The quote in italics above is in the state constitution of Alabama. Obviously, it's a moot law, invalidated by the Supreme Court, but I want to ask you this: do you think that, if the people of Alabama had the option to decide on segregation today, would they keep that provision or repeal it from their constitution? I know what I would do if given the choice--I would vote to strike this abomination from the constitution and any law or regulation. Apparently, the majority of the people in Alabama that went to the polls last year and overwhelmingly voted for G.W. Bush failed to repeal this moot but symbolic statute from their constitution! Draw your own conclusions.
We have a long way to go, friends. We have to do a lot more maturing as a nation. We are still debating whether to embrace modernity, the scientific method, and safeguard privacy & civil rights. We should keep being inquisitive, truly brave, that is, able to handle the truth. I find that too many people among us don't have the courage to think for themselves deferring their choices to the ..Guardians. Bushco and all the other elected representatives work for us! We do the hiring, thus, we have a responsibility. Immaturity is the condition when a mentally capable adult refuses to act responsibly, exercise his full intellectual potential. As the philosopher Immanuel Kant said, adult immaturity is dangerous because of the people it produces! This self-imposed immaturity can lead to bigotry and erodes the conditions of freedom. I am hopeful, but not entirely confident that the road ahead will be without much strife.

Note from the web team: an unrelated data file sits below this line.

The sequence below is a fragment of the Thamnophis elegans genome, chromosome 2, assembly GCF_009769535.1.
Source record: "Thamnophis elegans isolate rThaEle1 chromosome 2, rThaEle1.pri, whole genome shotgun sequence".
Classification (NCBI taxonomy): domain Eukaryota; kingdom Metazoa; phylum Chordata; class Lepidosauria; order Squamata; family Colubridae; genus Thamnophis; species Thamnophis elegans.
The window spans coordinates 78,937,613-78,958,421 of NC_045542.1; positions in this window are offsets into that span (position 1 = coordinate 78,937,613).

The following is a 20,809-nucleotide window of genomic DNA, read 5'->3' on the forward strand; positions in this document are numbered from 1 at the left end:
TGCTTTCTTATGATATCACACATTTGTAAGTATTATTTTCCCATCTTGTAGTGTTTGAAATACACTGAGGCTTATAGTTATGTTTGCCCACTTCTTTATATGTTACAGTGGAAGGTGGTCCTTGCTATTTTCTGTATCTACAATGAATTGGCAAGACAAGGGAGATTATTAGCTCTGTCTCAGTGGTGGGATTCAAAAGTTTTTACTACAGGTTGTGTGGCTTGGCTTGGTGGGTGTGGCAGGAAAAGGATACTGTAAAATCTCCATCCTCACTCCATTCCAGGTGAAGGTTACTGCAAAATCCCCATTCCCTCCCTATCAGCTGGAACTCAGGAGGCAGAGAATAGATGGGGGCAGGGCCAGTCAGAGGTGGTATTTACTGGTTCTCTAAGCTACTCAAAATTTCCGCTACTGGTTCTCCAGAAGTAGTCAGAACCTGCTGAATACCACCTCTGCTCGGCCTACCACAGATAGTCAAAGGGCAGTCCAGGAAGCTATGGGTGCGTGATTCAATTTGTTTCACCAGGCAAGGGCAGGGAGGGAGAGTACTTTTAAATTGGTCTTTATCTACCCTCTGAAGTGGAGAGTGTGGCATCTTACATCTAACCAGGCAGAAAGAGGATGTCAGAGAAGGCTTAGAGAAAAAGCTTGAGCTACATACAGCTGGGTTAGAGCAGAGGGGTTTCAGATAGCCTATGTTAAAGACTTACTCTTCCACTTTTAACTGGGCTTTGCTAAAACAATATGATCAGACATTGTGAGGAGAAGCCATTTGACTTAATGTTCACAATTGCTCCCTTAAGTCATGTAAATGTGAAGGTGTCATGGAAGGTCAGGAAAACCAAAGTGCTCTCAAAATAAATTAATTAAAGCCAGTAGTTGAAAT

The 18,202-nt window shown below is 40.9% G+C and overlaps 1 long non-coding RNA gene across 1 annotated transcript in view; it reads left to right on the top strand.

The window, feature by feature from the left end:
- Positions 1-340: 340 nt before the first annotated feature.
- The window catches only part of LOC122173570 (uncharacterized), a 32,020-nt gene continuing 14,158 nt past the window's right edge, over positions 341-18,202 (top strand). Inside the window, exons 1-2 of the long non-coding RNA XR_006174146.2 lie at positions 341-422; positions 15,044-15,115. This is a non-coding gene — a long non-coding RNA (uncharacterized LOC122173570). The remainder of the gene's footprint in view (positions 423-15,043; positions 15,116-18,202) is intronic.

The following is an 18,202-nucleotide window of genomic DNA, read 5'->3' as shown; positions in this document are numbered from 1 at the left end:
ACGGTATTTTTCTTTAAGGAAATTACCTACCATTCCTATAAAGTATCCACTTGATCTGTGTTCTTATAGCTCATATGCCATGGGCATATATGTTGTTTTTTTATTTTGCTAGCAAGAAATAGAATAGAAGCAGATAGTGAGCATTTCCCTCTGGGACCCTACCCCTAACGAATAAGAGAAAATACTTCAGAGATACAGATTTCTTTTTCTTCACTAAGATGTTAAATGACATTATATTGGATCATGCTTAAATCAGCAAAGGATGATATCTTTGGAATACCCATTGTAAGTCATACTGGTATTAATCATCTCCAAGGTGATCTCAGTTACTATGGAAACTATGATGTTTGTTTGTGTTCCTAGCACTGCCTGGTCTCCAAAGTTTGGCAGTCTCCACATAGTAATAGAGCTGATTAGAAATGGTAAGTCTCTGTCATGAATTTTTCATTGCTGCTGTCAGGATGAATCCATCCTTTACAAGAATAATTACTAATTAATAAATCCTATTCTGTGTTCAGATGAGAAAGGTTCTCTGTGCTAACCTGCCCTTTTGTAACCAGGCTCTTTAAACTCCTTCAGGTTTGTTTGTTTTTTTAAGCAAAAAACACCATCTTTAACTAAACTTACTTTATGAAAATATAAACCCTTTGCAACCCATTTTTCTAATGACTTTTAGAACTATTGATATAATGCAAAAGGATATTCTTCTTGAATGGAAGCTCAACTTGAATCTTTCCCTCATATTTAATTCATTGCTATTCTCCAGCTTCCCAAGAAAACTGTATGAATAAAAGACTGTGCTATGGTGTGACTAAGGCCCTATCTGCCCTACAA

I do think that every progressive person in this country has a duty to be involved in the struggle to take back America from the lunatic fringe. Rosa Parks did her duty. We have to do ours, in which every way we're presented with the challenge. Every effort, small or big, counts. Fifty years from now we may be considered the people who prevented the US from slipping backwards and rather helping our country remain at the forefront of freedom, tolerance, and a good place to experience all the thrills life can offer.
Speaking of life, I believe that the way we treat the young & the elderly, the sick & the invalid, all those who need & deserve our help says a great deal about our society today. Rosa Parks is being honored, and rightly so, but I'd like to know why this elderly person couldn't afford to pay her rent? [New York Times article ] She had to rely on a local church for support, until last year when her landlord stopped charging her rent. I think if we use common human decency as our guide we can truly make the world a better place to live; and, we should start from our own backyard; they're a whole bunch of forgotten people back there, behind the sunny porch and the shining city on the hill.
"I am leaving this legacy to all of you ... to bring peace, justice, equality, love and a fulfillment of what our lives should be. Without vision, the people will perish, and without courage and inspiration, dreams will die--the dream of freedom and peace." Rosa Parks
Oct 30, 2005
A Simple Act of Great Consequence
Oct 20, 2005
It's been stormy lately.